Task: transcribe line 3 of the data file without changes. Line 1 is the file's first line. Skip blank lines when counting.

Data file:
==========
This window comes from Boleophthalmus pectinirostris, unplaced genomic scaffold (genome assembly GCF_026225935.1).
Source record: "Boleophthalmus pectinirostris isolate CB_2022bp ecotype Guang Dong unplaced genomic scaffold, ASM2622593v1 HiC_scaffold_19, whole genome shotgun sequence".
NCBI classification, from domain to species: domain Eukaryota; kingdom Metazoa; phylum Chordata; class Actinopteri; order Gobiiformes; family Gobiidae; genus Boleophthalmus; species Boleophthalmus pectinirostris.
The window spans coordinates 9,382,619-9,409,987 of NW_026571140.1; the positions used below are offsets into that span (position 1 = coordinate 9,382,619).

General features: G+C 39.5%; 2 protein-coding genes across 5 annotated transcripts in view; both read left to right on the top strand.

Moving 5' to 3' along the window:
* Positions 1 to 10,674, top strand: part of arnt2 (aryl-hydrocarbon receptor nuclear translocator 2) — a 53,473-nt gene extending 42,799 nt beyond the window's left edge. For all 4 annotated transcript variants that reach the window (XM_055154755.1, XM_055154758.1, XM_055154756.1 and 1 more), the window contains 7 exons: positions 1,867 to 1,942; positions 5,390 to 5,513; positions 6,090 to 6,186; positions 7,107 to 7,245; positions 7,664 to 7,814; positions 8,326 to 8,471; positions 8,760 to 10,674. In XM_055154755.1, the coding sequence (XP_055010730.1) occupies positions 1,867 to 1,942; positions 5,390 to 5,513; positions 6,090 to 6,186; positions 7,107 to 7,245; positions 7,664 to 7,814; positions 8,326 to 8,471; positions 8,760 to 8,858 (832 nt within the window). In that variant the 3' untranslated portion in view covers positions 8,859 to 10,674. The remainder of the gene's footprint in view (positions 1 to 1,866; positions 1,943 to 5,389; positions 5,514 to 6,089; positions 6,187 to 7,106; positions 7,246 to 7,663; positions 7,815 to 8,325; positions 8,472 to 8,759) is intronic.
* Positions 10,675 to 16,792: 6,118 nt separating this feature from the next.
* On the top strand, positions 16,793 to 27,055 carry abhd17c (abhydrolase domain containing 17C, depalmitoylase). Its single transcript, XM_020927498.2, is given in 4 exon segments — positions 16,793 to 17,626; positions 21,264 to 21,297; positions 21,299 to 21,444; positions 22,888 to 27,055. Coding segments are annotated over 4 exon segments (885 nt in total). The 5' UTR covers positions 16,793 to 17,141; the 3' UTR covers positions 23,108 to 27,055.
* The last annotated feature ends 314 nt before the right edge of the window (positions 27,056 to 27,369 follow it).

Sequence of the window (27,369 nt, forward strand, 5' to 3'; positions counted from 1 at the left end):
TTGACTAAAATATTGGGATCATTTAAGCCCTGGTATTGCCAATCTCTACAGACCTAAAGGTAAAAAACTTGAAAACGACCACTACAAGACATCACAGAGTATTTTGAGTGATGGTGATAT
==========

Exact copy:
NCBI classification, from domain to species: domain Eukaryota; kingdom Metazoa; phylum Chordata; class Actinopteri; order Gobiiformes; family Gobiidae; genus Boleophthalmus; species Boleophthalmus pectinirostris.